http://www.wifi-shop24.com/en/WiFi-Antennas?gclid=CK...

There was a recent thread on this forum about getting WiFi to a garden shed, obstructed by a thick line of conifer trees, two of those directional aerials may have produced a solution.

I am aware of co=linear arrays of dipoles, in excess of 100, operating in the 10 GHz / 3 cm band, producing extremely narrow beams.


Interesting, I stand corrected.

They would never use a Yagi aerial (wideband or not) for wi-fi though, would they?

Edited by gazzyk1ns (Mon 18-Feb-13 01:52:47)

Standard User eckiedoo
(member) Mon 18-Feb-13 07:35:44
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Re: Why do some FTTC cabinets have TV aerials beside them?


[re: gazzyk1ns] [link to this post]
 
Agreed that a Yagi aerial would be unlikely for WiFi, difficult to produce the physical parts and assemble them etc.

There is a fair chance though that a slot aerial design might be considered, and the convoluted "bent piece of metal" found inside Modem/Routers etc may reflect this-

http://www.antenna-theory.com/antennas/aperture/slot...

With the Laptops & Netbooks I have seen opened up, the WiFi aerials seem to be built in to the hinges.

The 100+ dipole aerials I am aware of, were of extremely robust design, for various reasons.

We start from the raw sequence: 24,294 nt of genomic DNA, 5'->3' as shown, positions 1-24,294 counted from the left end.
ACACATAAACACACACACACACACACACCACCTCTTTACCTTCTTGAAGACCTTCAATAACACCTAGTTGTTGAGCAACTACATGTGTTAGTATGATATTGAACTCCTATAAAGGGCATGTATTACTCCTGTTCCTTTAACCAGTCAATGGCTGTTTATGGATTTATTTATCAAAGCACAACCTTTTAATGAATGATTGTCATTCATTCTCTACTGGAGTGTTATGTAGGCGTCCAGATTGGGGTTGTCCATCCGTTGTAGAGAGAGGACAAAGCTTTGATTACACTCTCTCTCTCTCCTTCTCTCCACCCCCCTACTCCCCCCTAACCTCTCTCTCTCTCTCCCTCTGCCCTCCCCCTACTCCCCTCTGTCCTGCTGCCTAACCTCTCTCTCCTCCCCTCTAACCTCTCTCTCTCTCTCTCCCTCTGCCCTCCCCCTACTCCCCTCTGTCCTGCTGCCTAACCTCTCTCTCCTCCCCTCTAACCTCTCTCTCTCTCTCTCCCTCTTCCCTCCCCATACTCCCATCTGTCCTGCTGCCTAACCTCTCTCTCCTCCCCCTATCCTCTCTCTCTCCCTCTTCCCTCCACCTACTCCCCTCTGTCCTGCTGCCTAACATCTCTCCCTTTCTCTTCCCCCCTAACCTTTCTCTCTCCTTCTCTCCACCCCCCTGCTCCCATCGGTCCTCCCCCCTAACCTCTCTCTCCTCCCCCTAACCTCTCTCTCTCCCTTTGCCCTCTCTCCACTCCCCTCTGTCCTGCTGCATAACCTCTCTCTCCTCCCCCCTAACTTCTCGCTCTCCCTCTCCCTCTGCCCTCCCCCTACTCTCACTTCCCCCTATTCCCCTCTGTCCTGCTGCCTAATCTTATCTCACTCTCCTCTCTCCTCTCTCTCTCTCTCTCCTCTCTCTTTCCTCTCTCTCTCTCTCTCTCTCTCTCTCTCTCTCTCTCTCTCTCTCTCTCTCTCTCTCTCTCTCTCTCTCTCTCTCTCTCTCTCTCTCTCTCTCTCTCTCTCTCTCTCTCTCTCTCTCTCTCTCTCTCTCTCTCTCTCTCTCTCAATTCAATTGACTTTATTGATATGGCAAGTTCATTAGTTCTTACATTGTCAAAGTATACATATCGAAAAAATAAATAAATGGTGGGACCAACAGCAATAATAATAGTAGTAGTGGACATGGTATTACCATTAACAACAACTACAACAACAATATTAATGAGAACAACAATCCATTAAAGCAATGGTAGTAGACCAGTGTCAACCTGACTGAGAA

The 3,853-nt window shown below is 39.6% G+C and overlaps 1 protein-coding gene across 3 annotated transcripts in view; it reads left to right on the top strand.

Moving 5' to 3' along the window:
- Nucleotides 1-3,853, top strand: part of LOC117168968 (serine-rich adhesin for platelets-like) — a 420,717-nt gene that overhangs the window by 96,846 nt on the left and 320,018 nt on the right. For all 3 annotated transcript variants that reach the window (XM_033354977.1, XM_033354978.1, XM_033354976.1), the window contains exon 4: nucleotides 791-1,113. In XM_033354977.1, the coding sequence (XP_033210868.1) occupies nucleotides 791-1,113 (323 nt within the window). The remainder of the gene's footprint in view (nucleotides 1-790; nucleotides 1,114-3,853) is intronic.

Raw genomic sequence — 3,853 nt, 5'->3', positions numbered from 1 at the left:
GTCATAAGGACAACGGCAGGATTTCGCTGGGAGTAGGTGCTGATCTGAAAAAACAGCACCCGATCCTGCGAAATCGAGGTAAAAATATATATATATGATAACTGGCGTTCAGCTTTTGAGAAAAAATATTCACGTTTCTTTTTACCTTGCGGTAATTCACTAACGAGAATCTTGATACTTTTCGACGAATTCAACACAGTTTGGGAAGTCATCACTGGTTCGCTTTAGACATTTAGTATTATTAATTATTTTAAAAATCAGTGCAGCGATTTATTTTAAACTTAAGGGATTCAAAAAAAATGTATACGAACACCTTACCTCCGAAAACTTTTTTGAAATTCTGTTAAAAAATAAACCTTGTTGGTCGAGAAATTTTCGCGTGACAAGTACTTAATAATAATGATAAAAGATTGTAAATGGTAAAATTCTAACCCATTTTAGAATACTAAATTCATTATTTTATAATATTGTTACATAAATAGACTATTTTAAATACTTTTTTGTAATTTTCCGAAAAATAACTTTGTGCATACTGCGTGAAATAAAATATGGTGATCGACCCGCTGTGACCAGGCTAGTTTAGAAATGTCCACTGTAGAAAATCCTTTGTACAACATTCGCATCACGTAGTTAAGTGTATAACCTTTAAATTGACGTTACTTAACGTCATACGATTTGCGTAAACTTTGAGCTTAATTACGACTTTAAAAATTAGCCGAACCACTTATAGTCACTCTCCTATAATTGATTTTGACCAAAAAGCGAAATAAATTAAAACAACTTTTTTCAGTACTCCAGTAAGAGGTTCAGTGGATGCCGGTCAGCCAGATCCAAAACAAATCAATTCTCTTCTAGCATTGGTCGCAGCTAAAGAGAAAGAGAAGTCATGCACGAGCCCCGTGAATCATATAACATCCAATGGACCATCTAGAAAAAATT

Regarding WiFi and its Broadband aspects, you may find the involvement of Hedy Lamarr (Hollywood Film/Movie Star 1940s) of interest, as WiFi uses similar Frequency-Hopping techniques-

http://en.wikipedia.org/wiki/Hedy_Lamarr
Standard User yarwell
(sensei) Mon 18-Feb-13 09:32:22
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Re: Why do some FTTC cabinets have TV aerials beside them?


[re: gazzyk1ns] [link to this post]
 
They would never use a Yagi aerial (wideband or not) for wi-fi though, would they?
yes, ideal for a client end pointing at an omni base station. Sometimes they live in a plastic tube so don't look like a yagi.

--

Phil

MaxDSL - goes as fast as it can and doesn't read the line checker first.

MaxDSL diagnostics
Standard User gazzyk1ns
(committed) Tue 19-Feb-13 06:21:52
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Re: Why do some FTTC cabinets have TV aerials beside them?


[re: yarwell] [link to this post]
 
But not on the scale we're talking about here, i.e. the photos. To be big enough to incorporate the reflector, that's a massive plastic tube which wouldn't fare too well once the wind got up a little bit. It would be so impractical to incorporate a Yagi aerial into a modern wi-fi receiver, unless we're talking about home-made solutions with whatever resources can be gathered.